By MICHAEL OLDHAM | Contributing Writer
American film, television and stage actor Cameron Mitchell, born in Dallastown, Pennsylvania, in November 1918, spent the last years of his life in Pacific Palisades on Altata Drive.
Mitchell’s mother and father were both church ministers. Mitchell’s birth name was Cameron McDowell Mitzell. He grew up with a thick Pennsylvania Dutch accent and pitched for his high school baseball team.
When not on the pitching mound, where he would catch the interest of several major-league teams, Mitchell would work odds jobs, such as dishwasher and theater usher.
But Mitchell’s fate seemed to point him in the direction of church work, following the footsteps of his parents and relatives before them.
“All the men in our family as far back as I can remember were ministers,” Mitchell once said. “We had a corner on the market. It just figured that I would follow along.”
But, despite his father’s wishes that he enter the ministry, Mitchell followed his desires and made a career out of his thespian talents.
Stage parts came early in Mitchell’s acting efforts—when he was just breaking into his 20s, Mitchell landed a part in the 1939 Broadway production of “Jeremiah.”
Ten short years later, in 1949, Mitchell gained recognition for his portrayal of Happy, one of Willie Loman’s sons, in the Broadway production of Arthur Miller’s “Death of a Salesman.”
Between the two plays, the wavy-haired Mitchell was busy—both professionally and personally. The actor worked as a page at Radio City in New York City.
He got married in 1940; His 20-year marriage to Viennese actress Camille Janclaire would last the longest of his three marriages.
Mitchell joined the U.S. Army, serving as a bombardier in the Air Force during World War II.
Also during the 1940s, Mitchell would be signed on contractually to Metro-Goldwyn-Mayer.
His MGM contract would lead to him being placed in films with major actors like Lana Turner, Clark Gable and Wallace Beery. Mitchell secured roles in films such as the 1945 film “Timberlane” and 1946’s “Gallant Bess.”
“I guess ‘Gallant Bess’ was my first Western,” Mitchell once recalled. “The horse in that film was remarkable. She knew a couple hundred verbal commands.”
The five-foot, eleven-inch actor parlayed his stage success of Happy by also playing the role in the 1951 film version of “Death of a Salesman.”
Mitchell’s career choice and its success would make him a traveling man. He referenced the protagonist in “Death of a Salesman” when describing his busy life.
“I feel like Willy Loman, because I’m always packing my suitcases,” Mitchell shared. “I don’t think anybody’s traveled more than I have.”
Just a few years before moving into The Huntington on Altata Drive, Mitchell landed his signature role: Mitchell played the 50-something, two-fisted, heavy-drinking Buck Cannon on the TV series “The High Chaparral.” The show ran from 1967 to 1971.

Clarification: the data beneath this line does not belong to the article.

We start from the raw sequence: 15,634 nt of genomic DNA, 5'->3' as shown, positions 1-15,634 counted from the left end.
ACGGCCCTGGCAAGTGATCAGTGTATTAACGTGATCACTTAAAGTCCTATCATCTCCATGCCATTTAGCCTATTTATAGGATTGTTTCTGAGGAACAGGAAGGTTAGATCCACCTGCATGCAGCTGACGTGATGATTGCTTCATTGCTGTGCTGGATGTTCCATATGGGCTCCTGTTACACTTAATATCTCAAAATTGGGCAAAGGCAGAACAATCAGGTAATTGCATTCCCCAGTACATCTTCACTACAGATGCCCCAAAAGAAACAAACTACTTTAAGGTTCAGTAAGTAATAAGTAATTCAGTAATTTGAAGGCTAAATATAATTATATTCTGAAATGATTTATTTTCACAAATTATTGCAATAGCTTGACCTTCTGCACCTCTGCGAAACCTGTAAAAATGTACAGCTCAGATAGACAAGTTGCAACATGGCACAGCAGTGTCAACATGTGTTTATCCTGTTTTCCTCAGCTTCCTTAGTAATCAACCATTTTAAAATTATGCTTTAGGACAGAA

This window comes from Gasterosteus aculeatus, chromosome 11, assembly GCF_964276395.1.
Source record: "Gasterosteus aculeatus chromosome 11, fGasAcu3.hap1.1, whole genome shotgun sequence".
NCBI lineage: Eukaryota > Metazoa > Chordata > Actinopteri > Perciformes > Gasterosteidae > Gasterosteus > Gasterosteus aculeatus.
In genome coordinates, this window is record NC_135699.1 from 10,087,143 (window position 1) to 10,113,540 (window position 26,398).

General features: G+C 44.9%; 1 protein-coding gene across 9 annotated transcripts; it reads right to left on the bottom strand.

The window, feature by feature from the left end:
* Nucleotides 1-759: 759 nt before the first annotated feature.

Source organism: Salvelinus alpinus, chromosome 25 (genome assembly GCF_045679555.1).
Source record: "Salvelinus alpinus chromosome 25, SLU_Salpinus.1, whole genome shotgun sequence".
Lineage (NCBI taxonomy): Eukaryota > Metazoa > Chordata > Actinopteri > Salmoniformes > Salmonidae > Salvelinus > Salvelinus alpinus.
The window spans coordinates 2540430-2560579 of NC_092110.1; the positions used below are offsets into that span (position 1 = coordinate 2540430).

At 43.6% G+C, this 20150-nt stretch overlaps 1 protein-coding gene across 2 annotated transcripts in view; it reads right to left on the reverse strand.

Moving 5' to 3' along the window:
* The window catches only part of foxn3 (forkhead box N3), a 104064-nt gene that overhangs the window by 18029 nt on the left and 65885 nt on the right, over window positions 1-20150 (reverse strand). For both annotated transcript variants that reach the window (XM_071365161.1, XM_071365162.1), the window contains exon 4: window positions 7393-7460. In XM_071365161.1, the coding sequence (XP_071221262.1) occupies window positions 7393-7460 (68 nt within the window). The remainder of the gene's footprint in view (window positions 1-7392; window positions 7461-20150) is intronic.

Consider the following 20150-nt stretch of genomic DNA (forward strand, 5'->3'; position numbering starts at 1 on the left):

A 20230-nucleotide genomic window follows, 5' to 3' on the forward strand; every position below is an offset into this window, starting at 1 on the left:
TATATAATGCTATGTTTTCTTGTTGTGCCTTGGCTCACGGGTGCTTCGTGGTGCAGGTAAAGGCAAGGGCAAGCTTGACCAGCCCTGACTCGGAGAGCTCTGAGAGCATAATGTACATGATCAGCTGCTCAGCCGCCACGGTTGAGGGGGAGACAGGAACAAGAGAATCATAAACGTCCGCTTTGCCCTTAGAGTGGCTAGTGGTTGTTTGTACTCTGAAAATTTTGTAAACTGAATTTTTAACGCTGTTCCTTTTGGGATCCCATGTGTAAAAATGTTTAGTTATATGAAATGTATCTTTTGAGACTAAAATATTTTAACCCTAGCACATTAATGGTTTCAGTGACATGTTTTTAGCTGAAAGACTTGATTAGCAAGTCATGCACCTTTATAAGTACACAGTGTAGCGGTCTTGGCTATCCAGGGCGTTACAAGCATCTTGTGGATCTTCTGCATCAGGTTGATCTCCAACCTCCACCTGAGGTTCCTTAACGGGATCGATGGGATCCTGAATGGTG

“You should see the letters I get,” Mitchell said of his fan mail. “A mother asked me for some pictures of Buck which she’s going to mount against a background of other Western stuff and give to her son for his graduation gift. I got a 47-page letter from a 65-year-old gal in Pittsburgh who thinks I’m the greatest thing on her TV set. These things move me.”
Toward the last year or so of “The High Chaparral” run, Mitchell took up residency on Altata Drive, according to online real estate listings that show Mitchell’s house being purchased in 1970 and sold, long after the actor’s death, in 2007.
The Altata Drive home was described in real estate listings in 2007 as being a “fabulous mid-century” with a “lagoon-style free form pool” on a “large lot.”
A lot of activity happened while Mitchell lived in the Palisades—and not all was good.
In 1970, Mitchell was in the last years of his second marriage. He had married Lissa Jacobs Gertz in 1957 and divorced her in 1974.
He married Margaret Brock Johnson Mozingo in 1973, prior to finalizing his divorce from Gertz. This 1973 marriage was annulled in 1976.
Just a few years into his stay on Altata Drive, things inside Mitchell’s Palisadian five-bedroom household continued on a downward trend.
In 1974, Mitchell declared bankruptcy for the second time in his life.
“I have only $26 in two bank accounts, despite receiving $200,000 in movie residuals during the last two years,” the actor said at the time.
Mitchell offered an explanation of his poor state of finances.
“The reasons are the same as have happened to other actors over the years,” he said. “Stupid, bad investments. Parasites who live off you. Too much trust in people who handle your money.”
Despite his personal life being in shambles, Mitchell soldiered on in his acting career.
“Still, I like to act,” he stated in 1975, “because I don’t like myself very much and acting is an escape.”
Mitchell kept busy with both TV and film projects for the remainder of his life.
He died at the age of 75 in 1994 from lung cancer.
His former home on Altata Drive would be demolished soon after it changed hands in 2007.
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